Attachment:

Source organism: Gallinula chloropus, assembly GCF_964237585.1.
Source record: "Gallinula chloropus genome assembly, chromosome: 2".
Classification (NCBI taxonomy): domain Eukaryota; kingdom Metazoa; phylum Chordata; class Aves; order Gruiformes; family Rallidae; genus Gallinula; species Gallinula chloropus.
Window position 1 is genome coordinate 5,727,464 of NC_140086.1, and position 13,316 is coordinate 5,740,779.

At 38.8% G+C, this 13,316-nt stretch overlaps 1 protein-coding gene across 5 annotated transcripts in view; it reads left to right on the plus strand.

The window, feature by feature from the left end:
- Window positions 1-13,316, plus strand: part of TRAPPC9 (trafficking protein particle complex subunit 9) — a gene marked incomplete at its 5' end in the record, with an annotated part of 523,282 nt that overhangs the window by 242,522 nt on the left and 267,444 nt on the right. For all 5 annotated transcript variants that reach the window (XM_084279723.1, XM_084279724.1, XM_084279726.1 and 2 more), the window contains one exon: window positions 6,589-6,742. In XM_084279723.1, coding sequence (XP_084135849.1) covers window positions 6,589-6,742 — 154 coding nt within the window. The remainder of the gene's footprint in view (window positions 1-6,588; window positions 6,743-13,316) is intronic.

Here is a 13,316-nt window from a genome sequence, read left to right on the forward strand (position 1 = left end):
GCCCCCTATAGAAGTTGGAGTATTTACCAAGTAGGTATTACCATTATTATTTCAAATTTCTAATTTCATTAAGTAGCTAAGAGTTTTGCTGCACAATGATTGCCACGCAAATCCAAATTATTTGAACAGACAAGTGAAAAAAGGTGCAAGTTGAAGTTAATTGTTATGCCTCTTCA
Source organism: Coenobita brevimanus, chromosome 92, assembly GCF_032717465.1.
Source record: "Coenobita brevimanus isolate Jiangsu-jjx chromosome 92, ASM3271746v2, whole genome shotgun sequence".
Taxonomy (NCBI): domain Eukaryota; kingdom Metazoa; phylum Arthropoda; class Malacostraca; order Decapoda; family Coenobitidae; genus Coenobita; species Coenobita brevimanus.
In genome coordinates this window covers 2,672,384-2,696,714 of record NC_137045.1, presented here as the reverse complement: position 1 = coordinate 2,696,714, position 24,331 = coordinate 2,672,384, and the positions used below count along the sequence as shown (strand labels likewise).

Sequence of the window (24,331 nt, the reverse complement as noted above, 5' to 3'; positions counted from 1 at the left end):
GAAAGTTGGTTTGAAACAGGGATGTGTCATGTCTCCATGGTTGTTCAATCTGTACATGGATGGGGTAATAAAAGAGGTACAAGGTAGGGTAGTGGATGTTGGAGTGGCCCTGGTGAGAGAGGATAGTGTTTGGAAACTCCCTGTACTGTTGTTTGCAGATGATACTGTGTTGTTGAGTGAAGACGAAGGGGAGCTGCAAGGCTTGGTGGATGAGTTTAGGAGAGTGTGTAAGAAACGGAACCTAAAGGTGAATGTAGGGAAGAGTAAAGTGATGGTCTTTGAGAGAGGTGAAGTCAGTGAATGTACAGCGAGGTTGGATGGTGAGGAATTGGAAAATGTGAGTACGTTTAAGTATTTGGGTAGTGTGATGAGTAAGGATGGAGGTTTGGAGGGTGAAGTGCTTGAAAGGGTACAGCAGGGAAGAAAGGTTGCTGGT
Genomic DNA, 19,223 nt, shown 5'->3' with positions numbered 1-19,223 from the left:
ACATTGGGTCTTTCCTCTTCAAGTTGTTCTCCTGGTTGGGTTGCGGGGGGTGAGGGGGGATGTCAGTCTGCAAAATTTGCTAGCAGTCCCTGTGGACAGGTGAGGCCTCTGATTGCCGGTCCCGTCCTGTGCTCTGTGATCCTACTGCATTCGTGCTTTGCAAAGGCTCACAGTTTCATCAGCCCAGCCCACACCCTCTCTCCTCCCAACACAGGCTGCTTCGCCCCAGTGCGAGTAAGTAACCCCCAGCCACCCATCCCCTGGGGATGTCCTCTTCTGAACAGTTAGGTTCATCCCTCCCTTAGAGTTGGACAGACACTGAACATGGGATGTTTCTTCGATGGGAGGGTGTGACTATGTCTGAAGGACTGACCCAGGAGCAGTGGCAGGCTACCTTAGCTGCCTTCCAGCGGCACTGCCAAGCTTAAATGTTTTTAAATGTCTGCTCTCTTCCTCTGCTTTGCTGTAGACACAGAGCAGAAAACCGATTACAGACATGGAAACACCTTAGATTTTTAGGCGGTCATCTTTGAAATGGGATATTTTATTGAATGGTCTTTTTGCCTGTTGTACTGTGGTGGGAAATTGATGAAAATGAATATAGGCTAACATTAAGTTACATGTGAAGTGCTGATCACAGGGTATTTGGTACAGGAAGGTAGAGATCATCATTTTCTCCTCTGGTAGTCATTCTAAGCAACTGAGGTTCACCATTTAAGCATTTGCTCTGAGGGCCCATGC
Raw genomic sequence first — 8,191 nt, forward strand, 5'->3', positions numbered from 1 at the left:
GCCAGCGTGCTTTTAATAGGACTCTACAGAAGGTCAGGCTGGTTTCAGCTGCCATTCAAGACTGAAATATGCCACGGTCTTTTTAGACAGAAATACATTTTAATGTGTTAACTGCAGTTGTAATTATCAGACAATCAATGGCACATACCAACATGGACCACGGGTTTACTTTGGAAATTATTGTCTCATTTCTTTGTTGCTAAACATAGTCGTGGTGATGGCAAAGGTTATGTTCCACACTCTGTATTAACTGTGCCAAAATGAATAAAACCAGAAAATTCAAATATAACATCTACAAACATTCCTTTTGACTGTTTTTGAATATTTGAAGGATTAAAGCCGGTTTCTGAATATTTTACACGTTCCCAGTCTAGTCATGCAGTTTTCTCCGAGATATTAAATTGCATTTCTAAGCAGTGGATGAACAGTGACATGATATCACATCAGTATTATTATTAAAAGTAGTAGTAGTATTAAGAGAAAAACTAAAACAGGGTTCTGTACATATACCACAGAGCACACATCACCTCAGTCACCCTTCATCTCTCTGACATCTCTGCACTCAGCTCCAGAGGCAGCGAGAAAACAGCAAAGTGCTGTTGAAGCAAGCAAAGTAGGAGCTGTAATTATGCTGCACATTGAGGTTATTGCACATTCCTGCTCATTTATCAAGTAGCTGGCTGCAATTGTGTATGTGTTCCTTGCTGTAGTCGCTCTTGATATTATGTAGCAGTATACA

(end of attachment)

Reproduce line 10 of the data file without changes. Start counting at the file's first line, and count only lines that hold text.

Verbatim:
Source organism: Coenobita brevimanus, chromosome 92, assembly GCF_032717465.1.